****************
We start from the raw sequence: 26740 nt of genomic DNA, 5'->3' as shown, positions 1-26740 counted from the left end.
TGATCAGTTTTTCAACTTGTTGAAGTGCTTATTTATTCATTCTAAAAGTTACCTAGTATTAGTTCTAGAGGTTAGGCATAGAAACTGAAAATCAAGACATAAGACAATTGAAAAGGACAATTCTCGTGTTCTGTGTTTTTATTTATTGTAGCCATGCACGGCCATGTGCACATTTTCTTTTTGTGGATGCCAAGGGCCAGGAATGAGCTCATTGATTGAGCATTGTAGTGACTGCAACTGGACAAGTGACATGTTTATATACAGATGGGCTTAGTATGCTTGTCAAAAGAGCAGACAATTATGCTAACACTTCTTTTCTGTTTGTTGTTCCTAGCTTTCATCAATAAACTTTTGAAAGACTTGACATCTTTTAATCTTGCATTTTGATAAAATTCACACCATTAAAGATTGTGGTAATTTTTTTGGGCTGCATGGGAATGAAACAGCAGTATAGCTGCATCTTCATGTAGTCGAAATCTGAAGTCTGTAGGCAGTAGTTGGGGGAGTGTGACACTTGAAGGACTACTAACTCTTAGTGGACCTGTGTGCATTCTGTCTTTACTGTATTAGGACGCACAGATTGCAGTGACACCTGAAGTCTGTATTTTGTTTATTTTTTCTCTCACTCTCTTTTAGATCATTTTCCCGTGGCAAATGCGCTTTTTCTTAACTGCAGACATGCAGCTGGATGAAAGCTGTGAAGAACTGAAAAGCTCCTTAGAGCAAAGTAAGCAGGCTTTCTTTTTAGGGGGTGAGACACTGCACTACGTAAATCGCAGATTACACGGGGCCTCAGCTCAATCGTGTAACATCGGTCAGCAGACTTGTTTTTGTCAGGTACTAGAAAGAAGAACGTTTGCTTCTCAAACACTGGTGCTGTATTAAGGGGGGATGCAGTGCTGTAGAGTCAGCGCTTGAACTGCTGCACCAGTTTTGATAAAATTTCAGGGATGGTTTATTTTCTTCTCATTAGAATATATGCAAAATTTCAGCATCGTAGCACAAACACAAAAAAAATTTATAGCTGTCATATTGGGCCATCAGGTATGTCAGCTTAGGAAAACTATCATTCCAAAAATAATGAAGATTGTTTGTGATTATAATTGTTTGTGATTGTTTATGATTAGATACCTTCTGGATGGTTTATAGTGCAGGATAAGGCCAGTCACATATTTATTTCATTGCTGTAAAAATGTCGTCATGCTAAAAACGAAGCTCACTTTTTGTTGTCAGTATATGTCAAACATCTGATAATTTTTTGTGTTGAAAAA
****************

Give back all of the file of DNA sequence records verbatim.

We start from the raw sequence: 26740 nt of genomic DNA, 5'->3' as shown, positions 1-26740 counted from the left end.
TGATCAGTTTTTCAACTTGTTGAAGTGCTTATTTATTCATTCTAAAAGTTACCTAGTATTAGTTCTAGAGGTTAGGCATAGAAACTGAAAATCAAGACATAAGACAATTGAAAAGGACAATTCTCGTGTTCTGTGTTTTTATTTATTGTAGCCATGCACGGCCATGTGCACATTTTCTTTTTGTGGATGCCAAGGGCCAGGAATGAGCTCATTGATTGAGCATTGTAGTGACTGCAACTGGACAAGTGACATGTTTATATACAGATGGGCTTAGTATGCTTGTCAAAAGAGCAGACAATTATGCTAACACTTCTTTTCTGTTTGTTGTTCCTAGCTTTCATCAATAAACTTTTGAAAGACTTGACATCTTTTAATCTTGCATTTTGATAAAATTCACACCATTAAAGATTGTGGTAATTTTTTTGGGCTGCATGGGAATGAAACAGCAGTATAGCTGCATCTTCATGTAGTCGAAATCTGAAGTCTGTAGGCAGTAGTTGGGGGAGTGTGACACTTGAAGGACTACTAACTCTTAGTGGACCTGTGTGCATTCTGTCTTTACTGTATTAGGACGCACAGATTGCAGTGACACCTGAAGTCTGTATTTTGTTTATTTTTTCTCTCACTCTCTTTTAGATCATTTTCCCGTGGCAAATGCGCTTTTTCTTAACTGCAGACATGCAGCTGGATGAAAGCTGTGAAGAACTGAAAAGCTCCTTAGAGCAAAGTAAGCAGGCTTTCTTTTTAGGGGGTGAGACACTGCACTACGTAAATCGCAGATTACACGGGGCCTCAGCTCAATCGTGTAACATCGGTCAGCAGACTTGTTTTTGTCAGGTACTAGAAAGAAGAACGTTTGCTTCTCAAACACTGGTGCTGTATTAAGGGGGGATGCAGTGCTGTAGAGTCAGCGCTTGAACTGCTGCACCAGTTTTGATAAAATTTCAGGGATGGTTTATTTTCTTCTCATTAGAATATATGCAAAATTTCAGCATCGTAGCACAAACACAAAAAAAATTTATAGCTGTCATATTGGGCCATCAGGTATGTCAGCTTAGGAAAACTATCATTCCAAAAATAATGAAGATTGTTTGTGATTATAATTGTTTGTGATTGTTTATGATTAGATACCTTCTGGATGGTTTATAGTGCAGGATAAGGCCAGTCACATATTTATTTCATTGCTGTAAAAATGTCGTCATGCTAAAAACGAAGCTCACTTTTTGTTGTCAGTATATGTCAAACATCTGATAATTTTTTGTGTTGAAAAA